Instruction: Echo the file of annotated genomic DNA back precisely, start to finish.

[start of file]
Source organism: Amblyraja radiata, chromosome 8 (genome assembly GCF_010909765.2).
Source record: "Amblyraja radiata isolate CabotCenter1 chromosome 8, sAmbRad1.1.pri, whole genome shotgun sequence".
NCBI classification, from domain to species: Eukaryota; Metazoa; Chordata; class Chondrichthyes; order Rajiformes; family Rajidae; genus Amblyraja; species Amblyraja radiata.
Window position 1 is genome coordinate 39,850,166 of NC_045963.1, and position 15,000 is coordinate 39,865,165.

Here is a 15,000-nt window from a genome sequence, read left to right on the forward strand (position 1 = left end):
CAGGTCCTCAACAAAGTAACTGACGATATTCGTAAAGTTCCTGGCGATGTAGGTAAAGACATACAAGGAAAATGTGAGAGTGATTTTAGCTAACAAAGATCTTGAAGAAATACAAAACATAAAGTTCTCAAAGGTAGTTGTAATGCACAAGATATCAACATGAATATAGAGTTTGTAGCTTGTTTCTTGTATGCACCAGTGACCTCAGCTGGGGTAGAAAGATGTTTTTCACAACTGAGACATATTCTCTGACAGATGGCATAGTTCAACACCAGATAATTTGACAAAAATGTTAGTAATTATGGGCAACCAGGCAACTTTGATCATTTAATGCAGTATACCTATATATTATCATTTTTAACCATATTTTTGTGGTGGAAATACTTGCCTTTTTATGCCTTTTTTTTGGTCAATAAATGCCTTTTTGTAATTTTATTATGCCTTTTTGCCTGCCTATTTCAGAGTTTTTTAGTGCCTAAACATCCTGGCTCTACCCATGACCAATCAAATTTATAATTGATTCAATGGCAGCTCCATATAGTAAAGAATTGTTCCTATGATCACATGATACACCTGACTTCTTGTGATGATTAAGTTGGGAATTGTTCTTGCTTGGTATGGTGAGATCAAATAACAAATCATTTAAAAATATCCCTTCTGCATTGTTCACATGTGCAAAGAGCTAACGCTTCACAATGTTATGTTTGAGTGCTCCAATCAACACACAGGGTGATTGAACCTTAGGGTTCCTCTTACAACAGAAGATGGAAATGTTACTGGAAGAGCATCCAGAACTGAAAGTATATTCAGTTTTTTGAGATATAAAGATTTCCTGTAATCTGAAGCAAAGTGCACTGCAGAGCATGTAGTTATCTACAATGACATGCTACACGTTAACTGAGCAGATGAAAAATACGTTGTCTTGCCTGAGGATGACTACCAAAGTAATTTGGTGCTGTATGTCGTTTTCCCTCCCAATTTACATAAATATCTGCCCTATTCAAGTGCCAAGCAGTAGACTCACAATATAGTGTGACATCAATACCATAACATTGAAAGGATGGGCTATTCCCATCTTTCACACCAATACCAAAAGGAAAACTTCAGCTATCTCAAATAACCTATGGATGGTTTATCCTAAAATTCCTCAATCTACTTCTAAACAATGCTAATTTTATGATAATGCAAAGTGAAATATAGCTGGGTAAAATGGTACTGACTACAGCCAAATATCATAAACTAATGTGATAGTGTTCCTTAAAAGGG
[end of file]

Source organism: Amblyraja radiata, chromosome 8 (genome assembly GCF_010909765.2).
Source record: "Amblyraja radiata isolate CabotCenter1 chromosome 8, sAmbRad1.1.pri, whole genome shotgun sequence".
NCBI classification, from domain to species: Eukaryota; Metazoa; Chordata; class Chondrichthyes; order Rajiformes; family Rajidae; genus Amblyraja; species Amblyraja radiata.
Window position 1 is genome coordinate 39,850,166 of NC_045963.1, and position 15,000 is coordinate 39,865,165.

Here is a 15,000-nt window from a genome sequence, read left to right on the forward strand (position 1 = left end):
CAGGTCCTCAACAAAGTAACTGACGATATTCGTAAAGTTCCTGGCGATGTAGGTAAAGACATACAAGGAAAATGTGAGAGTGATTTTAGCTAACAAAGATCTTGAAGAAATACAAAACATAAAGTTCTCAAAGGTAGTTGTAATGCACAAGATATCAACATGAATATAGAGTTTGTAGCTTGTTTCTTGTATGCACCAGTGACCTCAGCTGGGGTAGAAAGATGTTTTTCACAACTGAGACATATTCTCTGACAGATGGCATAGTTCAACACCAGATAATTTGACAAAAATGTTAGTAATTATGGGCAACCAGGCAACTTTGATCATTTAATGCAGTATACCTATATATTATCATTTTTAACCATATTTTTGTGGTGGAAATACTTGCCTTTTTATGCCTTTTTTTTGGTCAATAAATGCCTTTTTGTAATTTTATTATGCCTTTTTGCCTGCCTATTTCAGAGTTTTTTAGTGCCTAAACATCCTGGCTCTACCCATGACCAATCAAATTTATAATTGATTCAATGGCAGCTCCATATAGTAAAGAATTGTTCCTATGATCACATGATACACCTGACTTCTTGTGATGATTAAGTTGGGAATTGTTCTTGCTTGGTATGGTGAGATCAAATAACAAATCATTTAAAAATATCCCTTCTGCATTGTTCACATGTGCAAAGAGCTAACGCTTCACAATGTTATGTTTGAGTGCTCCAATCAACACACAGGGTGATTGAACCTTAGGGTTCCTCTTACAACAGAAGATGGAAATGTTACTGGAAGAGCATCCAGAACTGAAAGTATATTCAGTTTTTTGAGATATAAAGATTTCCTGTAATCTGAAGCAAAGTGCACTGCAGAGCATGTAGTTATCTACAATGACATGCTACACGTTAACTGAGCAGATGAAAAATACGTTGTCTTGCCTGAGGATGACTACCAAAGTAATTTGGTGCTGTATGTCGTTTTCCCTCCCAATTTACATAAATATCTGCCCTATTCAAGTGCCAAGCAGTAGACTCACAATATAGTGTGACATCAATACCATAACATTGAAAGGATGGGCTATTCCCATCTTTCACACCAATACCAAAAGGAAAACTTCAGCTATCTCAAATAACCTATGGATGGTTTATCCTAAAATTCCTCAATCTACTTCTAAACAATGCTAATTTTATGATAATGCAAAGTGAAATATAGCTGGGTAAAATGGTACTGACTACAGCCAAATATCATAAACTAATGTGATAGTGTTCCTTAAAAGGG